Above, a photo of my late father-in-law's 1917 photo album, with the archival box in which I store it (note identifying label on the box).
It's up to me to safeguard these old photo albums so they survive for future descendants to enjoy. Each album has its own archival box, so it doesn't get jostled or damaged. But without interleaving between the pages, items on the pages might deteriorate or rub off on each other. That's why I needed to work on interleaving.
Along the way, I learned a couple of lessons about how to carefully place interleaving paper between pages of albums. Of course, begin by washing/drying hands and putting all materials on a clean, dry surface, far from liquids, foods, perfumes, etc. Then:
- Start from the back of the album and work your way forward. That way, the paper doesn't slip out or shift as easily.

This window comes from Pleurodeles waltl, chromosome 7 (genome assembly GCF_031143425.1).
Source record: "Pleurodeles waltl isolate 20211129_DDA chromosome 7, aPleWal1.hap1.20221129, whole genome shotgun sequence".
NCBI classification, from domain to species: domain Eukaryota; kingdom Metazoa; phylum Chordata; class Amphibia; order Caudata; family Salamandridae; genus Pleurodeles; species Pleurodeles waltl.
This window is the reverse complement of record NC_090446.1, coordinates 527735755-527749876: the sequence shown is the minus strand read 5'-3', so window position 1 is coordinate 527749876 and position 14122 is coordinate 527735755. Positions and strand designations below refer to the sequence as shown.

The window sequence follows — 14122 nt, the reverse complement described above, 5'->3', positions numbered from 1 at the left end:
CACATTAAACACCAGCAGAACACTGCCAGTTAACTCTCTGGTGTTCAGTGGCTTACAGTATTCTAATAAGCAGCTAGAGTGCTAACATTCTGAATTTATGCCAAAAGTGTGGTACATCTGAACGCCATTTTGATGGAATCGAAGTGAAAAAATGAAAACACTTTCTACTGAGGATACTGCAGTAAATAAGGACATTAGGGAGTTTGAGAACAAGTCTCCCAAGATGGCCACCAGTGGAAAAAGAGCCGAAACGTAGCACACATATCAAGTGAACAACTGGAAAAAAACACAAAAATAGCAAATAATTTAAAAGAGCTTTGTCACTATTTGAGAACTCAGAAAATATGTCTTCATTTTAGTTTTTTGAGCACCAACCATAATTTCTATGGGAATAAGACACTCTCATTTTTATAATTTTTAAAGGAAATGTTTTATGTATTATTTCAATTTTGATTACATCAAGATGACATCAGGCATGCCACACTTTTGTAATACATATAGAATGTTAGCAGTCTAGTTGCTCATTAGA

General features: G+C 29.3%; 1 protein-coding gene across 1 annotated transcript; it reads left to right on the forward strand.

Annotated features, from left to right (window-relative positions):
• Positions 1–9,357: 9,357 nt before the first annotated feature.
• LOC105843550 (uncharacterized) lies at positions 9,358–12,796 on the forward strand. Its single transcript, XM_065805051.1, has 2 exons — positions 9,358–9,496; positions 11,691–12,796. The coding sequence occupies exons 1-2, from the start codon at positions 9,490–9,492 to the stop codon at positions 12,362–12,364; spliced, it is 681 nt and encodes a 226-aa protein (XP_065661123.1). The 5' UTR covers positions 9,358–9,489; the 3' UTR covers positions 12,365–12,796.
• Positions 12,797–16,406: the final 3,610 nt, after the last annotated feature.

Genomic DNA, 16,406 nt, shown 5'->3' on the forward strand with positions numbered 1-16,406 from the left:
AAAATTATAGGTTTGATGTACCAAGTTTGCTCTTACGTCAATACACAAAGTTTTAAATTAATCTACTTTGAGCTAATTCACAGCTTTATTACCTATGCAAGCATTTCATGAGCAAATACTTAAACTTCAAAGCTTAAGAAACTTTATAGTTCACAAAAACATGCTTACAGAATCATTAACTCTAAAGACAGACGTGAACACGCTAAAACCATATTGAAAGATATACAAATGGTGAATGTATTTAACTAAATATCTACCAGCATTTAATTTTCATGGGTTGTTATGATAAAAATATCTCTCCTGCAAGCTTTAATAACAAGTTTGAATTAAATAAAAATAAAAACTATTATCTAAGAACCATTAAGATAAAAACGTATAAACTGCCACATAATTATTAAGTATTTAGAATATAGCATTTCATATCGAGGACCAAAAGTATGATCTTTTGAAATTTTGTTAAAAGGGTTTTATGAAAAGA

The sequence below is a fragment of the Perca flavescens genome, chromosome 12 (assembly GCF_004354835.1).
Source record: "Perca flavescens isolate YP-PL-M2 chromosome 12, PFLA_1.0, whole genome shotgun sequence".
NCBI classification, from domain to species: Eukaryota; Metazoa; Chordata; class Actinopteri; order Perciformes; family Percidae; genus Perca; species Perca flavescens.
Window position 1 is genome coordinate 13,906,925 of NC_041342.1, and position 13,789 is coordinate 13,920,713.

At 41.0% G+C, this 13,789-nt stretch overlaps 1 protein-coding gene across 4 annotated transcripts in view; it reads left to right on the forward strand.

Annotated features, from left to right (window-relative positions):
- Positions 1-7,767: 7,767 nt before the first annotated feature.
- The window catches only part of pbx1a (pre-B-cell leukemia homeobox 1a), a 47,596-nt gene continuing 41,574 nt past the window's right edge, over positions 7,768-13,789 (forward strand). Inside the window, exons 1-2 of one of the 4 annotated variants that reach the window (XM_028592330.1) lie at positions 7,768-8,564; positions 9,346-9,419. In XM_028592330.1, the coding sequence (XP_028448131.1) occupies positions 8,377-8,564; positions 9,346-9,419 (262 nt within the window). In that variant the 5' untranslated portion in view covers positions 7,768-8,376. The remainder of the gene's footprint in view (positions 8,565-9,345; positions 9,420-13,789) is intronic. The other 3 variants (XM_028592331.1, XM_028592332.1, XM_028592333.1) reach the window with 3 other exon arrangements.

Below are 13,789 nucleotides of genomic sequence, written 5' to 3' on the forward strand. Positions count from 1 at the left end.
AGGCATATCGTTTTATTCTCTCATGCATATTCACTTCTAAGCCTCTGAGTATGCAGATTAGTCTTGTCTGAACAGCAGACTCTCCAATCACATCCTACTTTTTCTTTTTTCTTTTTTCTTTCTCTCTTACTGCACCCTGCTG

- Turn pages gently so they don't rip or flake as you slip in the archival paper.
- If pages have multiple overlapping items glued down, place a small piece of interleaving paper between these so they don't rub off on each other or discolor each other. Then place one piece of paper over all.
- Don't overstuff between album pages!
- If archival papers hang off too much, carefully cut off the edges (leaving a small margin all around the album) at the end of the project. I used the extra paper cut off to "stuff" next to one album so it doesn't rattle in the box.